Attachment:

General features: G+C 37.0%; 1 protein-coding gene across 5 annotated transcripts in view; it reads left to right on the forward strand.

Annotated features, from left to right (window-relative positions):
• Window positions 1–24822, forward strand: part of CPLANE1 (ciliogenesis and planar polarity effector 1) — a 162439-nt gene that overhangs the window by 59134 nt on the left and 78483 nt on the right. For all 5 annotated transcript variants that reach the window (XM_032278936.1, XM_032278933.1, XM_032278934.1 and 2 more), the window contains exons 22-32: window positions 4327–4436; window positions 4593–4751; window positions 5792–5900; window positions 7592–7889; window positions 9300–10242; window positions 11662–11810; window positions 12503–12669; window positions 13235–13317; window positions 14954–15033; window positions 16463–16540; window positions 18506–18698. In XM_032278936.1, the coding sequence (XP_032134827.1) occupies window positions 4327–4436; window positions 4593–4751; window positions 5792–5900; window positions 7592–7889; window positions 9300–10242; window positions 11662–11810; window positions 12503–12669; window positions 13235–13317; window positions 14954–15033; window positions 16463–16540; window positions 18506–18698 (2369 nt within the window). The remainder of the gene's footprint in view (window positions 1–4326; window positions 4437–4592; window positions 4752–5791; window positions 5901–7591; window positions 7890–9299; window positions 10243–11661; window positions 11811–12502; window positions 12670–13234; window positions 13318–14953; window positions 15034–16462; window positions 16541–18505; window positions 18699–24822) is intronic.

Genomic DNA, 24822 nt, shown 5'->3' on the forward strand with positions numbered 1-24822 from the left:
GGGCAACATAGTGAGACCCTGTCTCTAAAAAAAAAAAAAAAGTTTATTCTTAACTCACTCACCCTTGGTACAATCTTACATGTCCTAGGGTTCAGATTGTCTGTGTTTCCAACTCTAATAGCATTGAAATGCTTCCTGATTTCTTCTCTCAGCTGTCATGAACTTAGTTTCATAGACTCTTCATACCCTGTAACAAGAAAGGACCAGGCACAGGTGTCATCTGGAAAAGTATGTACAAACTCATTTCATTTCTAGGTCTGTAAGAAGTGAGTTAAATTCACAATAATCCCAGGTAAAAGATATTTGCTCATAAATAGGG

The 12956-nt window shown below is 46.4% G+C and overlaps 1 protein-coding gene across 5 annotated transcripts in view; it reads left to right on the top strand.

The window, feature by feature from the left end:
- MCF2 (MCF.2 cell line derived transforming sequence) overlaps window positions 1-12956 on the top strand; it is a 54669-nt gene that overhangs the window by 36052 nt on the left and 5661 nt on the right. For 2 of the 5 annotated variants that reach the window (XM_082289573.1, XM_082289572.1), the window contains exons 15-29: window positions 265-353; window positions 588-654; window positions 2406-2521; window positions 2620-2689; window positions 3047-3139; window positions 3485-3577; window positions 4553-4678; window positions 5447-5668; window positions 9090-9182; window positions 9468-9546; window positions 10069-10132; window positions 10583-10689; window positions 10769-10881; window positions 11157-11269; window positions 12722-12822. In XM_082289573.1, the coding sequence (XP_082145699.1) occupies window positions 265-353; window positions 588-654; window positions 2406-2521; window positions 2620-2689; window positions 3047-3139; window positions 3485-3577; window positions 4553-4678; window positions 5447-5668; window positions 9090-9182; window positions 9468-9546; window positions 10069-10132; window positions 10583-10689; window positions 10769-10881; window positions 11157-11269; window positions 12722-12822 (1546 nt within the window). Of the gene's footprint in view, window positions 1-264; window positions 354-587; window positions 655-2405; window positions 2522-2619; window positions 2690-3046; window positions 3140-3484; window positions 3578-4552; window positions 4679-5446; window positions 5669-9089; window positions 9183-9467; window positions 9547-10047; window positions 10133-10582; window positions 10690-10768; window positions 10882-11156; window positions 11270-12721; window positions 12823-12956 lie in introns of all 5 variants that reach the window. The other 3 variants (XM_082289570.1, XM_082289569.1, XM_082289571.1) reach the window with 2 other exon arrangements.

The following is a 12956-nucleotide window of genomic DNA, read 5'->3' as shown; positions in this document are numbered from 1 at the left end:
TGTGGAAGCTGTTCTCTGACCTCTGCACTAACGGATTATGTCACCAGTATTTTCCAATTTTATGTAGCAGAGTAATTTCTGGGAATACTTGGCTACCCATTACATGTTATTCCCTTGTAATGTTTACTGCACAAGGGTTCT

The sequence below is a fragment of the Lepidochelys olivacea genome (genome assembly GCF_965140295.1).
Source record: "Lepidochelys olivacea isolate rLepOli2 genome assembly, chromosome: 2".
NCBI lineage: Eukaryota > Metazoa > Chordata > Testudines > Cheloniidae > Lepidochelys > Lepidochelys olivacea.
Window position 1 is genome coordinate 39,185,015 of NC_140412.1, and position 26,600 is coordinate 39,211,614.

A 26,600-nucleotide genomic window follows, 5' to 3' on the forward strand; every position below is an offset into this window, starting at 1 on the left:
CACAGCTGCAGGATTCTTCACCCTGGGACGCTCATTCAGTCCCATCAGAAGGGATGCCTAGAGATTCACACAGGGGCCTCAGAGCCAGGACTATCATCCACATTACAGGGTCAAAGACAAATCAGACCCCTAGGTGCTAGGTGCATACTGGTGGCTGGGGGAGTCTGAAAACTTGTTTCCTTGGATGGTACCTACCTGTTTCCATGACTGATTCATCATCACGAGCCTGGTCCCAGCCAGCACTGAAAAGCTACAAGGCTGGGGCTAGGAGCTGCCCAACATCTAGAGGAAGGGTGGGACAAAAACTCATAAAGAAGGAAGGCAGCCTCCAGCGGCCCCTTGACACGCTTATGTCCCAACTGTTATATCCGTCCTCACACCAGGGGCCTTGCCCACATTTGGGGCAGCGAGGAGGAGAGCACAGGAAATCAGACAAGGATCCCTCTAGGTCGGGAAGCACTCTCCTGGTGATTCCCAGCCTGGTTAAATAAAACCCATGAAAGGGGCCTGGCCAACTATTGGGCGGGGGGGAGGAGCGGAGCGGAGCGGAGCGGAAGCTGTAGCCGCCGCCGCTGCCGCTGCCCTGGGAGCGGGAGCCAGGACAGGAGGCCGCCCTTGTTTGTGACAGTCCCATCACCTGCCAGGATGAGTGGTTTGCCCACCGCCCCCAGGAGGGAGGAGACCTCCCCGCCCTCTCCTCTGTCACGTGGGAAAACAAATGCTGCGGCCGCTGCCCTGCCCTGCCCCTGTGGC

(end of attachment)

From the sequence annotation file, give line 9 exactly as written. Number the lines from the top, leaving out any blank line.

The following is a 12956-nucleotide window of genomic DNA, read 5'->3' as shown; positions in this document are numbered from 1 at the left end: